The Classical Theory

The Classical Theory - The Classical Theory

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The Classical Theory The fundamental principle of  the classical theory  is that the economy is self-regulating. Classical  economists maintain that the economy is always capable of achieving the natural level of real GDP  or output, which is the level of real GDP that is obtained when the economy's resources are  fully  employed.  While circumstances arise from time to time that cause the economy to fall below or to  exceed the natural level of real GDP,  self-adjustment mechanisms  exist within the market system  that work to bring the economy back to the natural level of real GDP. The classical doctrine—that the  economy is always at or near the natural level of real GDP—is based on two firmly held beliefs:  Say's Law  and the belief that prices, wages, and interest rates are flexible.  Say's Law.  According to  Say's Law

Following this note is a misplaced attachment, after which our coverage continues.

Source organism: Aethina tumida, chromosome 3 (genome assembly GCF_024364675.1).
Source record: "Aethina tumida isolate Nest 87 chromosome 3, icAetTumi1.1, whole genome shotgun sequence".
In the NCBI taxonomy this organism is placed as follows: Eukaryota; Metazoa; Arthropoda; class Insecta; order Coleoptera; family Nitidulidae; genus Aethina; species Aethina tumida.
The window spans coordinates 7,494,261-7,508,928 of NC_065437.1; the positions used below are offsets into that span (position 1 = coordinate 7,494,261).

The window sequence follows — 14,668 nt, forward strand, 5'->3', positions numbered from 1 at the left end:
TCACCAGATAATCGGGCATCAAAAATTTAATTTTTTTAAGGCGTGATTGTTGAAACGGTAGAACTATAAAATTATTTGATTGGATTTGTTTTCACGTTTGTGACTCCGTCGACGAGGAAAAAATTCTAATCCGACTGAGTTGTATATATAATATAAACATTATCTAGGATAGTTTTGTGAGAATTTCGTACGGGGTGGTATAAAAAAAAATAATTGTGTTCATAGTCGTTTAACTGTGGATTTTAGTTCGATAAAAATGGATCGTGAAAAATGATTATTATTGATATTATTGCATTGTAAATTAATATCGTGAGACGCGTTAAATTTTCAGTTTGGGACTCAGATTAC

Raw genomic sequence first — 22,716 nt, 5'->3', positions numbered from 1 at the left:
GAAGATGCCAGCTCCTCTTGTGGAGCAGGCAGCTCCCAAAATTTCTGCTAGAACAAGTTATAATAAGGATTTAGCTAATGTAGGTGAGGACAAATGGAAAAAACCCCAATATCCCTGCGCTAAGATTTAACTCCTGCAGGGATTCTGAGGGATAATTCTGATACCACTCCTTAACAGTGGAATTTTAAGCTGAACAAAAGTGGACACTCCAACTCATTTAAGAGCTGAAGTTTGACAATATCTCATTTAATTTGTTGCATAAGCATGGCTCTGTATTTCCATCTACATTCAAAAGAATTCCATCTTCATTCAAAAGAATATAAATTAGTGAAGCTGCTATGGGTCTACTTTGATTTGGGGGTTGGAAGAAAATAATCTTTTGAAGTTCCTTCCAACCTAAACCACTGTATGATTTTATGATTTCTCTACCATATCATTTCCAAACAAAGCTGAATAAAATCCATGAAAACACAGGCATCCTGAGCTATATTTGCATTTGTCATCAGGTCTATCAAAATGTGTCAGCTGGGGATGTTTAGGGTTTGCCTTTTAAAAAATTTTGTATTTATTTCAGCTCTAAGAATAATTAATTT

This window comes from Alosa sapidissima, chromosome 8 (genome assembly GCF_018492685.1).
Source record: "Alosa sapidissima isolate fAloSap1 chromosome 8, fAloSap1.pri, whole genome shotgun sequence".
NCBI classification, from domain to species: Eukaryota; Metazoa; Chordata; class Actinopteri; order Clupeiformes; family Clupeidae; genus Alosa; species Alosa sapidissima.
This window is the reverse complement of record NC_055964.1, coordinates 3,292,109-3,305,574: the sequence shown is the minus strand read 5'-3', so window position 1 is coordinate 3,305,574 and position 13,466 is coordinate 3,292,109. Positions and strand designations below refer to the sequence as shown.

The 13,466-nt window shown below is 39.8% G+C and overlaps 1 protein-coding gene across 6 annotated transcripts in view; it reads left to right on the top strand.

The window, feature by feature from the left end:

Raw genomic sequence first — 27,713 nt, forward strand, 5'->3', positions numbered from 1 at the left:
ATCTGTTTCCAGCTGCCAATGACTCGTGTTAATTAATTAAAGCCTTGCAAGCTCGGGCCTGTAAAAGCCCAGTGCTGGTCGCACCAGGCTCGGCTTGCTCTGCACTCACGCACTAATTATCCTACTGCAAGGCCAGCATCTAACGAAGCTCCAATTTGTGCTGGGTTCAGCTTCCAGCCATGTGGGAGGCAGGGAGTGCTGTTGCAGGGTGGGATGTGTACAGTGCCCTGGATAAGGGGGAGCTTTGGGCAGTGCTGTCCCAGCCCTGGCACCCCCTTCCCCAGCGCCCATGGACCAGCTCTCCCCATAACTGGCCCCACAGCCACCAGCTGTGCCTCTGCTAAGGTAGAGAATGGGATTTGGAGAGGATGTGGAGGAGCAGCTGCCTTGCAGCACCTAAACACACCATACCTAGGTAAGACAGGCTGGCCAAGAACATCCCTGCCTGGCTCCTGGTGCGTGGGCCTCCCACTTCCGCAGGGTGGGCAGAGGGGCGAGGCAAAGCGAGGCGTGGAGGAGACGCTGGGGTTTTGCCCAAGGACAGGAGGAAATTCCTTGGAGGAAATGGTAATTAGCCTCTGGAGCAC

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This note was uploaded on 11/18/2011 for the course ECO 1310 taught by Professor Staff during the Fall '10 term at Texas State.

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